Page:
Report raises concerns over woodland access

ROTHER residents could be excluded from their woodlands if they are sold off by the government, a new report has warned.

Campaigners from Keep Our Forests Public (KOFP) have surveyed former Forestry Commission sites across the south east to see how they have fared in private hands.

Among those analysed were woodlands in Robertsbridge.

And the findings of the volunteers’ survey, which have been submitted to the government-appointed panel looking into the issue, paint a depressing picture.

Six of the 31 woods were found to have physical barriers to public open access, five displayed excluding or inhibiting notices and six had a statutory right of access which was negated by blocked or non-existent entrances, and/or excluding or inhibiting notices.

In total, these three inaccessible categories added up to more than half of the former publicly-owned woods surveyed, warned KOFP.

It added that some woods had become more or less incorporated into private grounds – sometimes as extensions of domestic space.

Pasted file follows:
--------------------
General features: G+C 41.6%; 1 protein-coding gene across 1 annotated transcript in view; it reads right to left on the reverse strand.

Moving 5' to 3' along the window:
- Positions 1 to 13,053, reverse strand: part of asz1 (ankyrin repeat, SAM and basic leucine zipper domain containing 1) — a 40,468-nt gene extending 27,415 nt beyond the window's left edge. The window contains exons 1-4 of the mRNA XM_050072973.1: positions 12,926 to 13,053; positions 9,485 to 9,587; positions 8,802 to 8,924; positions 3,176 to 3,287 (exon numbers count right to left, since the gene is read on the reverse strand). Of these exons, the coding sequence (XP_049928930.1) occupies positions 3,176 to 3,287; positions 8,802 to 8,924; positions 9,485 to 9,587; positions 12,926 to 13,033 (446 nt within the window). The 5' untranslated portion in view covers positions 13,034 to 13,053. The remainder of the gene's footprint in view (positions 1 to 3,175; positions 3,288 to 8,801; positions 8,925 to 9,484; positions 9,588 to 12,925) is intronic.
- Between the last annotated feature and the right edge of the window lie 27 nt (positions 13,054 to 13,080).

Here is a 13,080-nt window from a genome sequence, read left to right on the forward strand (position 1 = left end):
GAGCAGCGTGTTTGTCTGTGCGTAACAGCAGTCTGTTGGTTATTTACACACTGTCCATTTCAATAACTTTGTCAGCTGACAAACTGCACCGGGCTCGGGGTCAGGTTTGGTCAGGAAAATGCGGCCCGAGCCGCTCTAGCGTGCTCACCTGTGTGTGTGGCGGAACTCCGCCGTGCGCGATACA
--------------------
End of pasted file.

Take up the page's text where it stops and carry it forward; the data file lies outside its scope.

At one the sites surveyed, Pennygrove Wood, Vinehall Forest, Robertsbridge, there was no detectable route of public access.

KOFP say an old locked Forestry Commission pole gate on the road is gradually sinking into tall herb and hedge vegetation.

They say it is an open access wood under the Countryside and Right Of Way Act, sold with access rights and should be open to local walkers and riders.

KOFP was one of the forest campaign groups which helped force a government climb-down on the sell-off of Forestry Commission land earlier this year.

It says it is now determined to ensure that ministers do not backtrack now public attention has switched away from the furore.

A spokesperson said: “Our survey shows exactly what many would have expected – that our precious woodland heritage is not safe in private hands.

“It highlights the relevance of our campaign’s call for statutory public access to all England’s woodlands.

“Put simply, private owners can get away with whatever they want if nobody can see what they are doing, if the public are prevented or discouraged from walking through these woods.

“We hope the government will seize this opportunity not just to halt the damaging sell-off of our forest sites, but also to give the people of England the same access to, and thus stewardship of, their countryside that is already enjoyed by our Scottish neighbours.”

The full report, including a list of woodland surveyed, can be found at